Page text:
On 2/9/2018 12:08 PM, Mike Galbraith wrote: > On Fri, 2018-02-09 at 11:10 -0500, Steven Sistare wrote: >> On 2/8/2018 10:54 PM, Mike Galbraith wrote: >>> On Thu, 2018-02-08 at 14:19 -0800, Rohit Jain wrote: >>>> This patch introduces the sysctl for sched_domain based migration costs. >>>> These in turn can be used for performance tuning of workloads. >>> >>> With this patch, we trade 1 completely bogus constant (cost is really >>> highly variable) for 3, twiddling of which has zero effect unless you >>> trigger a domain rebuild afterward, which is neither mentioned in the >>> changelog, nor documented. >>> >>> bogo-numbers++ is kinda hard to love. >> >> Yup, the domain rebuild is missing. >> >> I am no fan of tunables, the fewer the better, but one of the several flaws >> of the single figure for migration cost is that it ignores the very large >> difference in cost when migrating between near vs far levels of the cache >> hierarchy. >> Migration between CPUs of the same core should be free, as they share L1 >> cache. >> Rohit defined a tunable for it, but IMO it could be hard coded to 0. > > That cost is never really 0 in the context of load balancing, as the > load balancing machinery is non-free. When the idle_balance() throttle > was added, that was done to mitigate the (at that time) quite high cost > to high frequency cross core scheduling ala localhost communication.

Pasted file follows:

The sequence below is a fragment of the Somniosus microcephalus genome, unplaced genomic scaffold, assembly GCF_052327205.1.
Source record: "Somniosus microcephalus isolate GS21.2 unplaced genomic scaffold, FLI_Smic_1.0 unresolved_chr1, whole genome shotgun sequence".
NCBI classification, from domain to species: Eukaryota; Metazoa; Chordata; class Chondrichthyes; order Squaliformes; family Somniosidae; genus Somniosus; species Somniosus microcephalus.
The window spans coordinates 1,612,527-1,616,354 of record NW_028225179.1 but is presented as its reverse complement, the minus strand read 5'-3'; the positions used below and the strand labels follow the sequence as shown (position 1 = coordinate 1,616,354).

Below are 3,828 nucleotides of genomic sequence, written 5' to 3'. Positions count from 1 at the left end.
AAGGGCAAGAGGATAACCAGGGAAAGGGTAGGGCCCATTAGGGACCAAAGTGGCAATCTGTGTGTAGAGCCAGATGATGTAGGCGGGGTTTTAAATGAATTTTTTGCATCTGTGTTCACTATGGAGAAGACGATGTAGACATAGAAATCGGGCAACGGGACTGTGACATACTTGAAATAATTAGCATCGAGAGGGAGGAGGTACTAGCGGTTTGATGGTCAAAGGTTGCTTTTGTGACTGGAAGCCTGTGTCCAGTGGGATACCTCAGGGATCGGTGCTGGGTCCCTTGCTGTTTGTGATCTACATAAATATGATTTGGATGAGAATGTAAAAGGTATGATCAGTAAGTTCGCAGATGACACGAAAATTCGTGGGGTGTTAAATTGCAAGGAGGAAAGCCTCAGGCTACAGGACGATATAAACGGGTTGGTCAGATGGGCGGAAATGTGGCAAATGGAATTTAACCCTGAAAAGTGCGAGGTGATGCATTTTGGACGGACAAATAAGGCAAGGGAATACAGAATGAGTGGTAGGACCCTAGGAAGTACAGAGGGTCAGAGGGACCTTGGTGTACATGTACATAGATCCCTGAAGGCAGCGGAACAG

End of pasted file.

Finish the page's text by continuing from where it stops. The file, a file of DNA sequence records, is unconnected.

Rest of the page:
I was imprecise. The cache-loss component of cost as represented by sched_migration_cost should be 0 in this case. The cost of the machinery is non-zero and remains in the code, and can still prevent migration. >> Migration >> between CPUs in different sockets is the most expensive and is represented by >> the existing sysctl_sched_migration_cost tunable. Migration between CPUs in >> the same core cluster, or in the same socket, is somewhere in between, as >> they share L2 or L3 cache. We could avoid a separate tunable by setting it >> to >> sysctl_sched_migration_cost / 10. > > Shrug. It's bogus no mater what we do. Once Upon A Time, a cost > number was generated via measurement, but the end result was just as > bogus as a number pulled out of the ether. How much bandwidth you have > when blasting data to/from wherever says nothing about misses you avoid > vs those you generate. Yes, yes and yes. I cannot make the original tunable less bogus. Using a smaller cost for closer caches still makes logical sense and is supported by the data. - Steve